Timeless_BooksThere are numerous classics out there, from Harper Lee all the way to Shakespeare. I’ve got quite a few on my shelf, and I adore many of them. My favourites include Wuthering Heights, Jane Eyre, To Kill a Mockingbird, Little Women, Of Mice and Men, The Hobbit, The Adventures of Tom Sawyer…shall I go on?

I’ve also got some heavier literature on my shelf, and I suppose many of them are classics as well: Lord Byron, Longfellow, Victor Hugo, Charles Dickens, and Tolstoy to name a few. I’ve got the complete works of Shakespeare and Poe piled on there too. We’re encouraged to read classics because they were essentially the first stories. These were arguably the first authors to lock themselves down in history by writing fiction. Books only became widely available during and after the renaissance, so many of these authors were the first to be heard in such large numbers.

We read these books to learn about technique, style, and to understand language. Some of them are easy to get through as the language used is similar to the English that we speak today. Others are not so simple. For someone unused to words such as “thine”, “quoth”, and “whence”, Shakespeare might be a bit of a challenge. Dickens himself was quite wordy, leading some to find his writing to be overly descriptive.

As a reader and a writer, I feel like it’s my duty to not only read, but to appreciate, all of the classics. I have learned that this is impossible. Just because something is a classic, it does not mean that it is to my taste. Take Moby Dick for example. I have tried to read that book at least five times and I just can’t make it passed chapter two. I find it rather drudging. I understand that other people have loved every word of it, and I acknowledge that the author was a brilliant creator. It’s just not my thing.

I even find Shakespeare hard to read at times. Not because I have trouble understanding his writing, but because I find it slow. Not dull, mind you, just passive at times, even through all the passion in his words. But Poe? Give me Poe on any rainy day and I’ll savour it, even though I find the writing to be similar to Shakespeare in certain ways.

My point is that we all have different interests. It’s ok to be unable to find satisfaction in a classic. These books didn’t become classics because everyone that ever read them raved over them for days. I have yet to hear of one single book that everyone (or even just every reader) will delight in. I sometimes feel guilty, and even less well-read, because I can’t relate to some of the classics. Our language has gone through so many evolutionary changes that some require too much brain power for me, and others just don’t take hold of my imagination. Some stories have characters that I just cannot stand, and others have characters that I cannot understand.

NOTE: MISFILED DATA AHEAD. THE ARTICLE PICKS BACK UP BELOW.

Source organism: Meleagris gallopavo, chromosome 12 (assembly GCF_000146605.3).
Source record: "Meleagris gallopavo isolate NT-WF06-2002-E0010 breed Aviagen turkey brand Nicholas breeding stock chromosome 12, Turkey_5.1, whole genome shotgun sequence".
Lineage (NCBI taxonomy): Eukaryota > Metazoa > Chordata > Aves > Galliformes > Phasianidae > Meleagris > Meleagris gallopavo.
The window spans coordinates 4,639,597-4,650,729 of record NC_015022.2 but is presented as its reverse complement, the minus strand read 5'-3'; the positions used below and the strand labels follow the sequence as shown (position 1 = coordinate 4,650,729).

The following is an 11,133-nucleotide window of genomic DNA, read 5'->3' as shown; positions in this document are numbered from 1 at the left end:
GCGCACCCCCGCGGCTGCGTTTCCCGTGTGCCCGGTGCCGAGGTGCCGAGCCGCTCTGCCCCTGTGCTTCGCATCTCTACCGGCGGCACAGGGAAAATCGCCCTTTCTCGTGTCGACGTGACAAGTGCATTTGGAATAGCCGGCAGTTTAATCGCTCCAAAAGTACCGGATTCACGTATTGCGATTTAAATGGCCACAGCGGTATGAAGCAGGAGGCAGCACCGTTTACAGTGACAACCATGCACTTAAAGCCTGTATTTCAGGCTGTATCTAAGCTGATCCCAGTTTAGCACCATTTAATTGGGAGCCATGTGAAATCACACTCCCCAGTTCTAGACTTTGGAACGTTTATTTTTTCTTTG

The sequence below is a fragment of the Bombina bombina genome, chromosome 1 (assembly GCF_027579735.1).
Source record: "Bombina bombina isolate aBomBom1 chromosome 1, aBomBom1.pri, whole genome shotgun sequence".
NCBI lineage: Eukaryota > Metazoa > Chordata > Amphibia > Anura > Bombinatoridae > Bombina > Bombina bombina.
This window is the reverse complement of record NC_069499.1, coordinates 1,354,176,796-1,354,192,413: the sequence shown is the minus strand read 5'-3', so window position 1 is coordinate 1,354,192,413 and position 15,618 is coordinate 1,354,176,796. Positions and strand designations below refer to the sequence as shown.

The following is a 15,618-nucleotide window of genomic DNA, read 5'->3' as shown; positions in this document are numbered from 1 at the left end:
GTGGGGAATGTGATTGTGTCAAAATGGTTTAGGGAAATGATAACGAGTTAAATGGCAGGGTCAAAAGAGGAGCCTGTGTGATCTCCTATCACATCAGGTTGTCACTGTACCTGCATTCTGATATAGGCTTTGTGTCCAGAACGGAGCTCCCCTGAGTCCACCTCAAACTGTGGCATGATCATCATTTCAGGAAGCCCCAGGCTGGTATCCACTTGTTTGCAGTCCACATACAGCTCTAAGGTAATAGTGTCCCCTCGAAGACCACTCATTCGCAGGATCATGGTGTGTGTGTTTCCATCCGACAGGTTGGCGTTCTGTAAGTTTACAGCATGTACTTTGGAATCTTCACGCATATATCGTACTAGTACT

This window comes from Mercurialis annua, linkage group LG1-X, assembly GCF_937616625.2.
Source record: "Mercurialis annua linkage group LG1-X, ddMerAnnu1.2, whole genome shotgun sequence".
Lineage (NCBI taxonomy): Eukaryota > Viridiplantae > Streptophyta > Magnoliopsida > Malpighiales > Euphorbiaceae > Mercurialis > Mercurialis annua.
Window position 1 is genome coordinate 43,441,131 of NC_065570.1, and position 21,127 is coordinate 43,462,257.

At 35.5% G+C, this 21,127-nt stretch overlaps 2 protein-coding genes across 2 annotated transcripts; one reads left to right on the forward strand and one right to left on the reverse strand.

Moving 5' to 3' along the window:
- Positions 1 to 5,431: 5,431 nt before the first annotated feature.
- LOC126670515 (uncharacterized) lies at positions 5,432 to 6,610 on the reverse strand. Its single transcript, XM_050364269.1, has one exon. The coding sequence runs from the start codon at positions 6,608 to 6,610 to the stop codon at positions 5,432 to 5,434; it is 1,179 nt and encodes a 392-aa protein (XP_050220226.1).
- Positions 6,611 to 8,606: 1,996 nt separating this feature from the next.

We’re not meant to read every single classic out there, and I don’t think that we are meant to enjoy every one of them either. They’re there to entertain, educate, and inform us. They’re there to stand as a reminder that literature can live long after the authors have left. They are there to show us that different styles, tones, characters, stories, and writers can make it. They tell us that each genre has had a master, and that each genre can obtain success.

That is amazingly inspiring. Especially when we peel back the pages and look at the story prior to the success. Many have been through rigorous submissions issues, rewrites, rejections, and controversy. If they made it, our stories can too.

What are your favourite classics? What ones do you dislike or find hard to navigate?

Parents Are Expendable

family-161068_640In a lot of fiction, whether in comic books or fantasy, the parents of the main character (MC) are often dead, unknown, or unavailable. Whether it’s one parent or both, it is a very common theme. Harry Potter, Frodo Baggins, Katniss Everdeen, Kvothe, Merlin, Lyra, Luke Skywalker, and many, many more have complicated family structures.

The lack of at least one parent is a common theme which creates sympathy and depth in the MC. For some reason, damage grabs our interest and pushes us to feel empathy towards another. It’s rare to see a character who has two loving, supportive, and living parents, whether together or not. The most prominent characters usually come from sorrow, neglect, and/or tragedy. Even the parents that are alive are less than satisfactory as mothers and fathers.

Then, almost always, we have a guardian (or multiple guardians) for that character. Someone who cares for them, guides them, and treats them as their own. This “guardian” is usually like a guide. Pushing them towards the “good”, and keeping them from the “bad”. Teaching them about life and encouraging them to overcome the “evil” that they face. These characters are generally older, experienced, and a lot of them end up sacrificing themselves for some reason or another in the end. They almost always die or disappear, leaving the MC drowning in depression until they bounce back.

I often find myself wondering why parents are so expendable in fiction, and why it is almost necessary to keep them from being a living part of the story. I understand that we need to feel for the MC, and that sympathy is an excellent way to create empathy and a strong character. We love to see the MC rise from the ashes, overcoming all of the hardships of life only to become strong and brave. But wouldn’t it be more enthralling, and challenging, to create a character who was just an everyday person, with a regular life? A character that real people could relate to?